My First Mammogram: What You Need to Know

This post was written as part of a sponsored relationship. The opinions shared are completely genuine and we are thrilled to be able to connect our readers with terrific resources like the Cris Collinsworth ProScan Fund.

I turned 35 last year and the number of white hairs on my head and the mirror confirm what most people dread: getting older.  But not me. As I laid in bed on my birthday I thought about what I want the next season of my life to look like. I made a mental list of personal and professional goals, things I want to be better at, do more, do less, etc. and I was excited. I have a six and a four-year-old, and until recently my goals were things like “Teach them to wipe their own behinds” but as their dependence shifts, I do too.

One of my “need to do” health items was a mammogram, but you are probably wondering ‘Why 35?’ and that brings me to the first thing you need to know: 35 is the new 40. My entire adult life I’ve known “Start having annual mammograms at 40” but after connecting with the Cris Collinsworth ProScan Fund, I heard about the importance of a baseline mammogram and that they could start as soon as 35.  

What’s a baseline mammogram? Your first mammogram is a baseline, no matter when you have it, because it’s the first opportunity to see what you look like on the inside, and that helps determine what’s normal for you and what’s not. You see, most women don’t have images of the inside of their breasts lying around, and no one knows what the tissue looked like when you were 20 or 25 or 30, so when we turn 40 and start getting mammograms annually, the radiologists have nothing to compare them to. It would take more than one hand for me to tell you how many women I know who found something before they were 40, so between my people and my personal desire to catch any and all of the things early, the baseline at 35 was a no-brainer for me. 

Click the button to see my quick chat with Lauren from the CCPF about baseline mammograms at 35. 


Scheduling was quick and easy. Check-in took 5 minutes. The facility is lovely. The staff was super. The gown was less than flattering. 


Does it hurt? If you’re anything like me you’ve heard more than one story about how very unpleasant mammograms are, and while I wouldn’t say they should offer punch cards for frequent visitors, this was totally manageable. Be prepared to be up close and personal with the tech. Their job of positioning you to get the best images the first time is a delicate balance of lifting and pulling and smoothing out skin and they will be in your business, but every tiny direction they gave me like “relax your shoulder” or “point your chin up” made me even more comfortable. The machines today are way better than they were 20 years ago, and while I’ll definitely acknowledge that it was uncomfortable (and awkward) it didn’t hurt.  Remember: This is not your grandma’s mammogram.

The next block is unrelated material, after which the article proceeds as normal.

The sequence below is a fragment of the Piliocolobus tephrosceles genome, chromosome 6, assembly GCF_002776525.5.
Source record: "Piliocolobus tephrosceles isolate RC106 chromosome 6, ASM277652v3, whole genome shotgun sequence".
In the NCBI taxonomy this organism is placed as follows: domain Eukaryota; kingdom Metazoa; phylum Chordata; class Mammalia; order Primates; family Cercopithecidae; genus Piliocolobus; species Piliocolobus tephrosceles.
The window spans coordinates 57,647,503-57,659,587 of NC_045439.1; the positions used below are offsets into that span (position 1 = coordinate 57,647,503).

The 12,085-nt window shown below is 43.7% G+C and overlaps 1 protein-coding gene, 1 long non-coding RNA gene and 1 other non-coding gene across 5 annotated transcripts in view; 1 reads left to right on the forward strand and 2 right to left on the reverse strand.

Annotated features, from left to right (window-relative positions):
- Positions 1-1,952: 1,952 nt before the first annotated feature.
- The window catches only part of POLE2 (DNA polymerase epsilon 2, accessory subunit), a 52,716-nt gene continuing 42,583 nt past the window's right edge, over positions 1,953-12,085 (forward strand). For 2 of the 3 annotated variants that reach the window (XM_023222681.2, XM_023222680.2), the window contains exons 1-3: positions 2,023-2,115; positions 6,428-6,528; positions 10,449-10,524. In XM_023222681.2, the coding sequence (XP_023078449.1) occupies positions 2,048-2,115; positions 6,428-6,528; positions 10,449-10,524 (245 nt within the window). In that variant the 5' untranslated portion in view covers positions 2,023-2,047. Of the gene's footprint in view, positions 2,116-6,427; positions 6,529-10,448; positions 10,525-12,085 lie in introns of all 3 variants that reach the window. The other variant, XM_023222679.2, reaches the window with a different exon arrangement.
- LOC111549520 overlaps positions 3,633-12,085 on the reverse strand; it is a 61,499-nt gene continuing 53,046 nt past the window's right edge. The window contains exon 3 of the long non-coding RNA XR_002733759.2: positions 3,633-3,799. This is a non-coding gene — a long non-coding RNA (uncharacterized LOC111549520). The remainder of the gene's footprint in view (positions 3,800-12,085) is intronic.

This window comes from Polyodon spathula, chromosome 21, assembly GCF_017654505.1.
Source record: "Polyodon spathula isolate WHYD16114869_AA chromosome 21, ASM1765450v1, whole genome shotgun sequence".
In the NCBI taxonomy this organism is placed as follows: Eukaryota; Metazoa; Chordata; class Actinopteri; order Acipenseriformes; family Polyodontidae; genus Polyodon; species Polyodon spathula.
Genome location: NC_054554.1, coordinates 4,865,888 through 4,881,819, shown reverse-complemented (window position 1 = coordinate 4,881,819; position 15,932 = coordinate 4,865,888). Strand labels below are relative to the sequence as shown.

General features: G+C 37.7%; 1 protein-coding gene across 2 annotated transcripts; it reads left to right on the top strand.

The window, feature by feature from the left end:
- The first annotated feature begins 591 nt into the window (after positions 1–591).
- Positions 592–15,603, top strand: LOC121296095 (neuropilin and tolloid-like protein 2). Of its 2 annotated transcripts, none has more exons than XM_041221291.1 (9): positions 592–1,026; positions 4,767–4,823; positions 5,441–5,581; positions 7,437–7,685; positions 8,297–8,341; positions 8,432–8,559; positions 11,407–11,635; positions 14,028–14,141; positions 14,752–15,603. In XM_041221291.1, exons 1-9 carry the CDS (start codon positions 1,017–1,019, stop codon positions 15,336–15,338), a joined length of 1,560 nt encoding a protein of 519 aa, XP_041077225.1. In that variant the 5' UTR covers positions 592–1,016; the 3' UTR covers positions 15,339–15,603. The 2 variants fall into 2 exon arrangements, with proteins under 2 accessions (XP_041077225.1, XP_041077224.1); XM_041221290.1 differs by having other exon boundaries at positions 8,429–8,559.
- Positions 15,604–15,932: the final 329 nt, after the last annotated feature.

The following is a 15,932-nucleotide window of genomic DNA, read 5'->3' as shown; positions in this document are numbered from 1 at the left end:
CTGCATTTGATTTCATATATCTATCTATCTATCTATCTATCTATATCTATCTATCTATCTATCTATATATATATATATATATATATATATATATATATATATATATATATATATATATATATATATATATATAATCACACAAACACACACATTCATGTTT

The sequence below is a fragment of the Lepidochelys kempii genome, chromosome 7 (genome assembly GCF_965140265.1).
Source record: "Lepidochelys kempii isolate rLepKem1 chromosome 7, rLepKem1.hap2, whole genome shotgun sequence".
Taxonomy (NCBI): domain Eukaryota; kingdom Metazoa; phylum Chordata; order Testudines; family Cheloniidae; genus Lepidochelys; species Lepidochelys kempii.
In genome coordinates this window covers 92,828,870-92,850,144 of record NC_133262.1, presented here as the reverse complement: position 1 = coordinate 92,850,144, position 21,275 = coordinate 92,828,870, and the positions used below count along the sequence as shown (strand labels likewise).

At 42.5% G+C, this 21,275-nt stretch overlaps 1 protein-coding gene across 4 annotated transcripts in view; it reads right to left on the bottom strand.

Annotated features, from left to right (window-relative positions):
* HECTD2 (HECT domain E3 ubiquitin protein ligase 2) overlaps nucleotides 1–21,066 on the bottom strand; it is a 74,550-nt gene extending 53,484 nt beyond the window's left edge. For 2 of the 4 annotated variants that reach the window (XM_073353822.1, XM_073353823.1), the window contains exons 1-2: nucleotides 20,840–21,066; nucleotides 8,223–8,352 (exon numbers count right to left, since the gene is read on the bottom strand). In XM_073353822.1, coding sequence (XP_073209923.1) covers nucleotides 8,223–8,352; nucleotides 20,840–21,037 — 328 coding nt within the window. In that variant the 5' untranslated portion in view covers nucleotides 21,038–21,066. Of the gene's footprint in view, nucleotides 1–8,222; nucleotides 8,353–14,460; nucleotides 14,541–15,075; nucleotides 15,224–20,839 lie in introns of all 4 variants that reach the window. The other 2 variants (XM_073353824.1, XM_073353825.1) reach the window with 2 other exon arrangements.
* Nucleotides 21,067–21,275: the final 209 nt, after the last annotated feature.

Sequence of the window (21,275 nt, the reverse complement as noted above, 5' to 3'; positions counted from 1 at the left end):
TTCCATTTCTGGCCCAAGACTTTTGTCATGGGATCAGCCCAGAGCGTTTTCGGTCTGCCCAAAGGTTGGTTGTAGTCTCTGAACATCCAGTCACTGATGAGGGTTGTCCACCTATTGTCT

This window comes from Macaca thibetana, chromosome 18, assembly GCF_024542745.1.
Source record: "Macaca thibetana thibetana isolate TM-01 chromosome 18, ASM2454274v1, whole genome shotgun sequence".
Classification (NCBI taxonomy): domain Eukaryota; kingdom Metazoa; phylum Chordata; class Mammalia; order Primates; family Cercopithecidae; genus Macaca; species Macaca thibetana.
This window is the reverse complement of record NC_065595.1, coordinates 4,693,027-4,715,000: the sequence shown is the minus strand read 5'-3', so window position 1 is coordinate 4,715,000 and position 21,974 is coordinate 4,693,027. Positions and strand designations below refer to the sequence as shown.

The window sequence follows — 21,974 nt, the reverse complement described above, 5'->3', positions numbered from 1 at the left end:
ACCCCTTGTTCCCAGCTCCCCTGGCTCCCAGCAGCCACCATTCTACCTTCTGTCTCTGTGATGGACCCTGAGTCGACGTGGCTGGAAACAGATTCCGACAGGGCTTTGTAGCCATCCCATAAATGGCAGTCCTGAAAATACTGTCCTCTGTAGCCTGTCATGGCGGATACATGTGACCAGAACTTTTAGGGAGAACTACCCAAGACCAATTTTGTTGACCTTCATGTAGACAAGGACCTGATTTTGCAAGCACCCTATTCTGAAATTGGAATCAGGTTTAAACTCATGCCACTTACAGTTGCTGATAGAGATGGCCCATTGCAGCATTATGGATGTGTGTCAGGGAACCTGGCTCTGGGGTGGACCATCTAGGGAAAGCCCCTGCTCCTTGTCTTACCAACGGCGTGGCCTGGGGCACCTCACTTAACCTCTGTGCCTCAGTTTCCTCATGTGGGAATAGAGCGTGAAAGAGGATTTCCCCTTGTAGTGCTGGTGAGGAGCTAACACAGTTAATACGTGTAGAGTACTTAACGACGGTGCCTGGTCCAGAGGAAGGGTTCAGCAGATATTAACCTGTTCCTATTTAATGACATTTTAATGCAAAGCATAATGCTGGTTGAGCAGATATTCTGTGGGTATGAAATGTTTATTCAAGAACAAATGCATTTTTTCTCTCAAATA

Each image took 10 seconds, literally. They typically take two images of each breast, so that’s a grand total of 40 seconds that things were “smushed” (which is my highly technical term for “compressed in the fancy machine”).

Mammogram Machine

After the mammogram one of two things can happen:

  1. The radiologist reviews your images, everything looks normal, and you receive a letter in the mail telling you everything is a-okay. This takes a week.
  2. The radiologist reviews your images, isn’t totally sure everything is normal, and you receive a call to come back. Callbacks are common. I received one.

What if you receive a call? I’d say “Don’t worry!” but that would be foolish, because when the doctor calls to say “We saw something we want to investigate further” you will worry. Instead, I’d encourage you to stay busy and to expect the best. (Oh, and for the love, don’t get all WebMD before you even know what they saw). Remember how no one knows what normal looks like for you? That’s most often why you receive a callback.

I ended up going back for some more images, which led to some more images, which led to an ultrasound, which led to the radiologist saying “I’m not sure what that is, and when we don’t know, we don’t leave it alone – we find out.” (PREACH). And so, I had a biopsy. And you know what?  It turns out that what wasn’t so normal on the images was actually normal for me – and now we know. Knowing what’s normal for me not only saves us time later, but it helps the doctors be more effective later too. Now they can compare 2018 to 2019 and 2019 to 2020 and the likelihood that they’ll see something before it’s serious is higher, which is not only my preference, but one of the things I’m doing to protect the “35 and up” season of my life. 

I’m looking forward to growing old, friends. I’m looking forward to big kids and finally getting to sleep in on Saturdays again. I’m looking forward to feeling like my white hair is age-appropriate. I’m looking forward to being unable to understand “kids these days” and out of touch with the latest technology. I have lots of years ahead, and I’m sleeping better tonight knowing that we know what my normal is and we’ll be that much clearer about anything abnormal that may come along.

Don’t have time? Make 20 minutes.  
Work during the day?
They have evening and weekend appointments. 
Don’t have a ride? They will pick you up.  
Don’t have insurance? They’ll take care of it. 

Between now and next year, here’s what I’ll be doing every month. Join me!




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